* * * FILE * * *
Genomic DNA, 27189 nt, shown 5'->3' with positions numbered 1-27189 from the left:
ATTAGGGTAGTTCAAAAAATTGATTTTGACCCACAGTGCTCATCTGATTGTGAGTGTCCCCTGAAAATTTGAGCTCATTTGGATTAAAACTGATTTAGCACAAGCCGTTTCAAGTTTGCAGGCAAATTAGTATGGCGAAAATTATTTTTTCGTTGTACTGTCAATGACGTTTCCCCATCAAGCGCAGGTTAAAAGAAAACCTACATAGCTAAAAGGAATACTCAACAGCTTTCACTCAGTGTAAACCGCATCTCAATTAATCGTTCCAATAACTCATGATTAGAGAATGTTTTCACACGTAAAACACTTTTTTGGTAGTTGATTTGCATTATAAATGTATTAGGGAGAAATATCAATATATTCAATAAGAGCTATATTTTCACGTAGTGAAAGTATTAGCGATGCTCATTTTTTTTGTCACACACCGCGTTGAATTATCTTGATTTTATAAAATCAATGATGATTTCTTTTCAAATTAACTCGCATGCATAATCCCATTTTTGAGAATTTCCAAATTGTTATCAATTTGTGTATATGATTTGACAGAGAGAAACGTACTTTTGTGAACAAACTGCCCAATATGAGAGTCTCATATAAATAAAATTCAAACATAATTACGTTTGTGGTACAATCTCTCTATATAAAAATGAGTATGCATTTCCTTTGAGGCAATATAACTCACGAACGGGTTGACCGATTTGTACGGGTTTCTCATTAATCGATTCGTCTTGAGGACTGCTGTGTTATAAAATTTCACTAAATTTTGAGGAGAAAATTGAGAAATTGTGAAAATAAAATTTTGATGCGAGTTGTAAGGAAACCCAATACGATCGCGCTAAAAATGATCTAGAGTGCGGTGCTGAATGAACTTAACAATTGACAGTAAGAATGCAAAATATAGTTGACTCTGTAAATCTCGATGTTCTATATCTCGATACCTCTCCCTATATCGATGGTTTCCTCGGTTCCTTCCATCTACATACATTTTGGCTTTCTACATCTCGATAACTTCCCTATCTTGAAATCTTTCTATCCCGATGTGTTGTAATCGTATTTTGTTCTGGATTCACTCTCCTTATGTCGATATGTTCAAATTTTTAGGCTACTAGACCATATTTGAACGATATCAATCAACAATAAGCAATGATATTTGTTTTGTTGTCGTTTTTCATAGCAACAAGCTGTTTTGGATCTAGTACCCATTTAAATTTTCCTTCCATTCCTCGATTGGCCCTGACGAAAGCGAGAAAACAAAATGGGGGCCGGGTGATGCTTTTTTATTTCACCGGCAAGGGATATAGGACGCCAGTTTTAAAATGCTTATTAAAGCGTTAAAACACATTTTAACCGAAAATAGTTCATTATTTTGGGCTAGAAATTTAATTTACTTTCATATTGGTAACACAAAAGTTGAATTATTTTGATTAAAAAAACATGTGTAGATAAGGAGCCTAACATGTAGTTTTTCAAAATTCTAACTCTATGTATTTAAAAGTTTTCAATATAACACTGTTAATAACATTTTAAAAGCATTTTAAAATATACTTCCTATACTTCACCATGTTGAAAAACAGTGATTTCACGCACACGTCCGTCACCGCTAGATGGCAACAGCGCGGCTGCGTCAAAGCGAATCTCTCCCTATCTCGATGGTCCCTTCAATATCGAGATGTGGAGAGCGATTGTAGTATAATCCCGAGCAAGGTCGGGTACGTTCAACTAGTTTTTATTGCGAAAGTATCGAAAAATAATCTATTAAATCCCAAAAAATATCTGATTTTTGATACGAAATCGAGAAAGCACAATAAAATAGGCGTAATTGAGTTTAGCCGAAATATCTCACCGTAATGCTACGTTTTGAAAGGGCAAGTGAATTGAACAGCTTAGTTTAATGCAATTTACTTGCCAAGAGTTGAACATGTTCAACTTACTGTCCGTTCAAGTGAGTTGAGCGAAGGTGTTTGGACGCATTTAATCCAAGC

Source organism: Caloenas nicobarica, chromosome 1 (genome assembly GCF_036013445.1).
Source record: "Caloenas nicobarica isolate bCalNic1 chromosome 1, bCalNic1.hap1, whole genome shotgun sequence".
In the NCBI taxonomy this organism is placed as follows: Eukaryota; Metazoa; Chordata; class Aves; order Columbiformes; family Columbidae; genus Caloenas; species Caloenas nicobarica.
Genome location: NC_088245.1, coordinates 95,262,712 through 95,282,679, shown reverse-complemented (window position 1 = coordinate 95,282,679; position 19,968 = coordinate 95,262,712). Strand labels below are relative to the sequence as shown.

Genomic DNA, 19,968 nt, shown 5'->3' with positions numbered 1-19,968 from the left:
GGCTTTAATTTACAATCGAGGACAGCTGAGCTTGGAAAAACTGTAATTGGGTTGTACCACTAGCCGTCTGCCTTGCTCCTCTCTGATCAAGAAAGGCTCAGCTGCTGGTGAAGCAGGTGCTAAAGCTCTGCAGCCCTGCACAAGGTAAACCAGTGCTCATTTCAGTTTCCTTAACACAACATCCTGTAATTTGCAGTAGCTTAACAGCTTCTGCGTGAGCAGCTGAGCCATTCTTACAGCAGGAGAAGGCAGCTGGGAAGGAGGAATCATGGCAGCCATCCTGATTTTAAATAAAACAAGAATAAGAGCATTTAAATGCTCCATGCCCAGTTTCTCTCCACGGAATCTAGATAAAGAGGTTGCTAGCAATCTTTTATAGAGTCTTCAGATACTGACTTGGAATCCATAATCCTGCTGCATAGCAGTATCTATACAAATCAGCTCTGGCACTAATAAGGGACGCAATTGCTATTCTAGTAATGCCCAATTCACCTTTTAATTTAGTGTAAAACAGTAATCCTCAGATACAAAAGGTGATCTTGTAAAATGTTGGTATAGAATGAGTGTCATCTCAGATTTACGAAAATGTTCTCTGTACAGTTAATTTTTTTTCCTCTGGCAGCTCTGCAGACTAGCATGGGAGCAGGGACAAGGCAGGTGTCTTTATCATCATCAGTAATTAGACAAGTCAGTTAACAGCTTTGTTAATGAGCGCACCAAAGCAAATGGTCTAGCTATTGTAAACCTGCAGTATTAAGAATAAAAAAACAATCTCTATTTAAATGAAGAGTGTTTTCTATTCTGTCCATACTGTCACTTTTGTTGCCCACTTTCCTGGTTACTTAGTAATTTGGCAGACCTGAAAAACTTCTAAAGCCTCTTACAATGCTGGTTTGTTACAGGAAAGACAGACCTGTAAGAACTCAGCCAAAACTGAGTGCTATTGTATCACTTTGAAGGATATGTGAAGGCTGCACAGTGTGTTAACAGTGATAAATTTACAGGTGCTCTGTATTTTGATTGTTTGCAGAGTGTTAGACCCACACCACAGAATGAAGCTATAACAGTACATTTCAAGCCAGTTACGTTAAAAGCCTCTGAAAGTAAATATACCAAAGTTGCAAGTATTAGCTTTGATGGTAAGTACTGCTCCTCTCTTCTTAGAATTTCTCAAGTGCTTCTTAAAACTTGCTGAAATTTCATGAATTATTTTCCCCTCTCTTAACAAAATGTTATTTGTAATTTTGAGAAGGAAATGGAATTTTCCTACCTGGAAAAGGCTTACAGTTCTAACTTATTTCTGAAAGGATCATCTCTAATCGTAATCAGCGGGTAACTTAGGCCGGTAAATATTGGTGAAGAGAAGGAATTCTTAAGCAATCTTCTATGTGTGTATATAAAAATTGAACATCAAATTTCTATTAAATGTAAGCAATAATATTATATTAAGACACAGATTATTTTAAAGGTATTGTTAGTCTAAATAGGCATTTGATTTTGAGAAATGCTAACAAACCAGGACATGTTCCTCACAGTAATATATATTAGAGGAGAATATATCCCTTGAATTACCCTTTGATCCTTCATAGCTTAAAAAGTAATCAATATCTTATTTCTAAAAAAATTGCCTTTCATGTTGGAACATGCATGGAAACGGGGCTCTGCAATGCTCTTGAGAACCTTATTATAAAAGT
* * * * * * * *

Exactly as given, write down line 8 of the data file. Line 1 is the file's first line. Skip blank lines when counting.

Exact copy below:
GGCTTTAATTTACAATCGAGGACAGCTGAGCTTGGAAAAACTGTAATTGGGTTGTACCACTAGCCGTCTGCCTTGCTCCTCTCTGATCAAGAAAGGCTCAGCTGCTGGTGAAGCAGGTGCTAAAGCTCTGCAGCCCTGCACAAGGTAAACCAGTGCTCATTTCAGTTTCCTTAACACAACATCCTGTAATTTGCAGTAGCTTAACAGCTTCTGCGTGAGCAGCTGAGCCATTCTTACAGCAGGAGAAGGCAGCTGGGAAGGAGGAATCATGGCAGCCATCCTGATTTTAAATAAAACAAGAATAAGAGCATTTAAATGCTCCATGCCCAGTTTCTCTCCACGGAATCTAGATAAAGAGGTTGCTAGCAATCTTTTATAGAGTCTTCAGATACTGACTTGGAATCCATAATCCTGCTGCATAGCAGTATCTATACAAATCAGCTCTGGCACTAATAAGGGACGCAATTGCTATTCTAGTAATGCCCAATTCACCTTTTAATTTAGTGTAAAACAGTAATCCTCAGATACAAAAGGTGATCTTGTAAAATGTTGGTATAGAATGAGTGTCATCTCAGATTTACGAAAATGTTCTCTGTACAGTTAATTTTTTTTCCTCTGGCAGCTCTGCAGACTAGCATGGGAGCAGGGACAAGGCAGGTGTCTTTATCATCATCAGTAATTAGACAAGTCAGTTAACAGCTTTGTTAATGAGCGCACCAAAGCAAATGGTCTAGCTATTGTAAACCTGCAGTATTAAGAATAAAAAAACAATCTCTATTTAAATGAAGAGTGTTTTCTATTCTGTCCATACTGTCACTTTTGTTGCCCACTTTCCTGGTTACTTAGTAATTTGGCAGACCTGAAAAACTTCTAAAGCCTCTTACAATGCTGGTTTGTTACAGGAAAGACAGACCTGTAAGAACTCAGCCAAAACTGAGTGCTATTGTATCACTTTGAAGGATATGTGAAGGCTGCACAGTGTGTTAACAGTGATAAATTTACAGGTGCTCTGTATTTTGATTGTTTGCAGAGTGTTAGACCCACACCACAGAATGAAGCTATAACAGTACATTTCAAGCCAGTTACGTTAAAAGCCTCTGAAAGTAAATATACCAAAGTTGCAAGTATTAGCTTTGATGGTAAGTACTGCTCCTCTCTTCTTAGAATTTCTCAAGTGCTTCTTAAAACTTGCTGAAATTTCATGAATTATTTTCCCCTCTCTTAACAAAATGTTATTTGTAATTTTGAGAAGGAAATGGAATTTTCCTACCTGGAAAAGGCTTACAGTTCTAACTTATTTCTGAAAGGATCATCTCTAATCGTAATCAGCGGGTAACTTAGGCCGGTAAATATTGGTGAAGAGAAGGAATTCTTAAGCAATCTTCTATGTGTGTATATAAAAATTGAACATCAAATTTCTATTAAATGTAAGCAATAATATTATATTAAGACACAGATTATTTTAAAGGTATTGTTAGTCTAAATAGGCATTTGATTTTGAGAAATGCTAACAAACCAGGACATGTTCCTCACAGTAATATATATTAGAGGAGAATATATCCCTTGAATTACCCTTTGATCCTTCATAGCTTAAAAAGTAATCAATATCTTATTTCTAAAAAAATTGCCTTTCATGTTGGAACATGCATGGAAACGGGGCTCTGCAATGCTCTTGAGAACCTTATTATAAAAGT